Santa Barbara Film Fest: Jane Fonda Feted with Kirk Douglas Award

The 77-year-old icon, an Oscar contender this year for her portrayal of an aging movie star in 'Youth,' was toasted by Elizabeth Banks, Diane Lane and, via video, 98-year-old Douglas himself.
Scott Feinberg
Jane Fonda speaks at the Santa Barbara International Film Festival

"I looked at those clips and it was really hard to do," said Jane Fonda on Saturday night at the Bacara Resort & Spa in Goleta, Calif., where she accepted the Santa Barbara International Film Festival's 10th annual Kirk Douglas Award for Excellence in Film at the end of a fundraising dinner ceremony during which numerous scenes from her illustrious career were projected. "I just wish I could do them over because I could do it better — and I'm so glad I feel that way 'cause one of the things that can make you really old is when you stop wanting to change, and grow, and learn, and stay curious, you know?"

The 77-year-old daughter of Henry Fonda and sister of Peter Fonda has been making films since 1960 and has two best actress Oscars to her name — but she hasn't been nominated in 28 years. This year, though, she is generating considerable best supporting actress Oscar buzz for her brief but powerful turn as an aging movie star in Paolo Sorrentino's Youth, a drama that premiered at the Cannes Film Festival in May and will hit U.S. theaters on Dec. 4. It's a performance that was very much a topic of discussion at the ceremony — where tables weren't numbered but rather were named after various Fonda films — with two of her toasters, who happen to be vying for accolades this season in the same category as her, mentioning it in their remarks. Love & Mercy's Elizabeth Banks called it "a knockout turn … another unforgettable performance," while Trumbo's Diane Lane called it "indelible."

Banks, in introducing a montage of Fonda's work, noted similarities between the award's namesake and recipient. "Like Mr. Douglas, Jane is a true Hollywood legend, one from a celebrated family of actors and activists," she said. "She is a certified broad who collects wonderful women; she is outspoken, no-nonsense and trailblazing; she has had enough experiences to fill five lifetimes; she's had a career spanning five decades; and, if you spend five minutes with her, you know that she is nowhere near done yet."

Banks, who became one of the few women ever to direct a big studio film this year — she helmed the summer blockbuster Pitch Perfect 2 — cited 1980's 9 to 5 as a personal favorite of Fonda's work. "Even as a 7-year-old, I knew that if I ever became a boss those were exactly the kind of workdays that I was gonna have — and I am keeping my lawyers busy."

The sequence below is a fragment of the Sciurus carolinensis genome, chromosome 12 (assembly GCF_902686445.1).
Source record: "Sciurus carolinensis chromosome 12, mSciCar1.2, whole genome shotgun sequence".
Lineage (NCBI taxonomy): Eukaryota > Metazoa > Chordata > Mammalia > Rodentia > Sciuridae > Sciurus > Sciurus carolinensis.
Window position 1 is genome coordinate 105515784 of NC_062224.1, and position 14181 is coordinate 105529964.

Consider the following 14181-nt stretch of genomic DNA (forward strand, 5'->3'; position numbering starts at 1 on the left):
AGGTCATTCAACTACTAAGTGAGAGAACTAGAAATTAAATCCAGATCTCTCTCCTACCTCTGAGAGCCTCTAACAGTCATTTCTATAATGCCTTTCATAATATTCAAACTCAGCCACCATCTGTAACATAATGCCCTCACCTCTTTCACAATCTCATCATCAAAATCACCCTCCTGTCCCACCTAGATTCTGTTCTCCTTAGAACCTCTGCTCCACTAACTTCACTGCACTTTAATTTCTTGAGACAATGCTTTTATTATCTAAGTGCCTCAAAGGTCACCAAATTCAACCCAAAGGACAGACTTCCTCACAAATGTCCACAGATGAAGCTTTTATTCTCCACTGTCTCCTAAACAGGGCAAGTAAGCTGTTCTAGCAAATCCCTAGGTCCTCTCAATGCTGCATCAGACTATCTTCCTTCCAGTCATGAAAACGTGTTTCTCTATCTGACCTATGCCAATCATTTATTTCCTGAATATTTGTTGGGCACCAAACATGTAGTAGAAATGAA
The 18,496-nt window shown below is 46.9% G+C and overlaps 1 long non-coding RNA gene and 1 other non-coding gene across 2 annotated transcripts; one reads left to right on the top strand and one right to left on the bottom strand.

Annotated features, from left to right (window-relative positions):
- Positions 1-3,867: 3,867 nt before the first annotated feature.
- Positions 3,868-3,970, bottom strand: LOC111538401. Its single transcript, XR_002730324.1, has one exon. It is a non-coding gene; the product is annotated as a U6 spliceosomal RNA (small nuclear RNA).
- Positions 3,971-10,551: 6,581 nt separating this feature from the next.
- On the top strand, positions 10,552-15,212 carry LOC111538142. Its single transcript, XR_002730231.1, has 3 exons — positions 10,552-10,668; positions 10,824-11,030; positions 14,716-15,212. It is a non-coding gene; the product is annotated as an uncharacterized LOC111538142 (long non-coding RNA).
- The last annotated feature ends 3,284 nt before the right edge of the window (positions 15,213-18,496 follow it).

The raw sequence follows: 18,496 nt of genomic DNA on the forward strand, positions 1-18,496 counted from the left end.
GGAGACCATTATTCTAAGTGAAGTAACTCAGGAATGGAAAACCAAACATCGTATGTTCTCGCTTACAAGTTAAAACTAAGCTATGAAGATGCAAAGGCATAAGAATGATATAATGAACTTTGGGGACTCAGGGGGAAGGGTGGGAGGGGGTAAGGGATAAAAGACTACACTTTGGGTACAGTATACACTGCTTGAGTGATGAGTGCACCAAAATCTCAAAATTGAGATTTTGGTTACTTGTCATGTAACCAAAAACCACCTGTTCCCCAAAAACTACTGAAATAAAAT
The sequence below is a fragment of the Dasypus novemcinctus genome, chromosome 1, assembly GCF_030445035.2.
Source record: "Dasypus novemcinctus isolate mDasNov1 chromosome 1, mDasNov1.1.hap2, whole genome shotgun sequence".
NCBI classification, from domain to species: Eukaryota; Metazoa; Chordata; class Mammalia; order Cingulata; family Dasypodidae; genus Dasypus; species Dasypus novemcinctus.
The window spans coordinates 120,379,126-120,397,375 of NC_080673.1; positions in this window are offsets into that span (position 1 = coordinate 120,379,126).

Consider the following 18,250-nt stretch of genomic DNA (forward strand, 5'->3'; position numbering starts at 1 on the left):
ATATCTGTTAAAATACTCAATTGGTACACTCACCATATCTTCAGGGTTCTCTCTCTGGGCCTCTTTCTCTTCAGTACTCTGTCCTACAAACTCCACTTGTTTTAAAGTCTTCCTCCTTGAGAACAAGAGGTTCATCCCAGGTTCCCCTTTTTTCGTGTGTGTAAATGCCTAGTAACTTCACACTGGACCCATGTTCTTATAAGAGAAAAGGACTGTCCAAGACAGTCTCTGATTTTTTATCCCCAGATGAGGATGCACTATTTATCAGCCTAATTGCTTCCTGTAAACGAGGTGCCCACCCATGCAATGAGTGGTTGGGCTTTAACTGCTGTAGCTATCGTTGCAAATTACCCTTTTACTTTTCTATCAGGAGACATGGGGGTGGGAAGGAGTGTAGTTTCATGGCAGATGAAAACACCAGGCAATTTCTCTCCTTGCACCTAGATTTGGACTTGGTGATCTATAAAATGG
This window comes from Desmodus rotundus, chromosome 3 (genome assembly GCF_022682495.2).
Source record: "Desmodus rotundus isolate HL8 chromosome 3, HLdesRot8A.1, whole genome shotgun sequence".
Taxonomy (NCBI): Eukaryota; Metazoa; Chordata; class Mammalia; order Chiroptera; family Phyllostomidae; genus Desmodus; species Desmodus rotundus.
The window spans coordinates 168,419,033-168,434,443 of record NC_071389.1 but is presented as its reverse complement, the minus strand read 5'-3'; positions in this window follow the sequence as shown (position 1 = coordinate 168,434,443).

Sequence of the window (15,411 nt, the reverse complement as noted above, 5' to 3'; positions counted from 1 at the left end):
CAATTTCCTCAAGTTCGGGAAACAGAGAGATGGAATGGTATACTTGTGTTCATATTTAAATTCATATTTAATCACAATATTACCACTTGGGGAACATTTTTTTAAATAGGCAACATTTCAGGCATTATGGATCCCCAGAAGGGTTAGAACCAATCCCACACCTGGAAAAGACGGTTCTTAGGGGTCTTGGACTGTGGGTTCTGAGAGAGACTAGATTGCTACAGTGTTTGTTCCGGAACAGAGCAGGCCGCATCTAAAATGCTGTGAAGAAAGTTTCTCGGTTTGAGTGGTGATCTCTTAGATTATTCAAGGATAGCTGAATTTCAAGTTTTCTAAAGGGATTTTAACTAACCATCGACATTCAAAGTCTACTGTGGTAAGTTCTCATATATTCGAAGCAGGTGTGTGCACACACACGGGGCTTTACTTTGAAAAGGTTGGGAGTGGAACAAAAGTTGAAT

Lane, a past SBIFF honoree, was the last to speak before Fonda's turn at the podium. She thanked her friend for having "informed my life — our lives — with your courage, honesty and tremendous spirit," and likened watching Fonda's work to getting high. She added, "Recently, during promotional requirements for a movie, I was asked who Wonder Woman is to me. What do you think my answer was? Jane Fonda."

The SBIFF career achievement honor, which is presented several months before the fest itself, has previously been awarded to the likes of Robert De Niro, Harrison Ford and Jessica Lange. Fonda has long known but never worked with Douglas — something he himself pointed out in videotaped remarks, not being up to attending the ceremony in-person. "I have done about 90 movies, and unfortunately none of them say, 'With Jane Fonda and Kirk Douglas' … But now you have 'Jane Fonda, winner of the Kirk Douglas Award!'"

Fonda — who did work with Douglas' son Michael Douglas on 1979's The China Syndrome — later said, "How about Kirk Douglas? He looks good in a ponytail. … It's an honor to receive this award with his name on it." She then volunteered, "Acting has saved me many times. I have, over the years, taken hiatuses. I once left the business, I thought forever, [for Ted] Turner, my favorite ex-husband. Off I went, and I didn't miss it for a second. But I came back at 65, which is pretty unusual, and I feel very, very blessed that I was able to have a new career so late in life and, as a result, be able to spend time with people who are so profoundly inspired, moving and talented. And I'm so happy to say that I'm almost 78 — and I still feel like a student."

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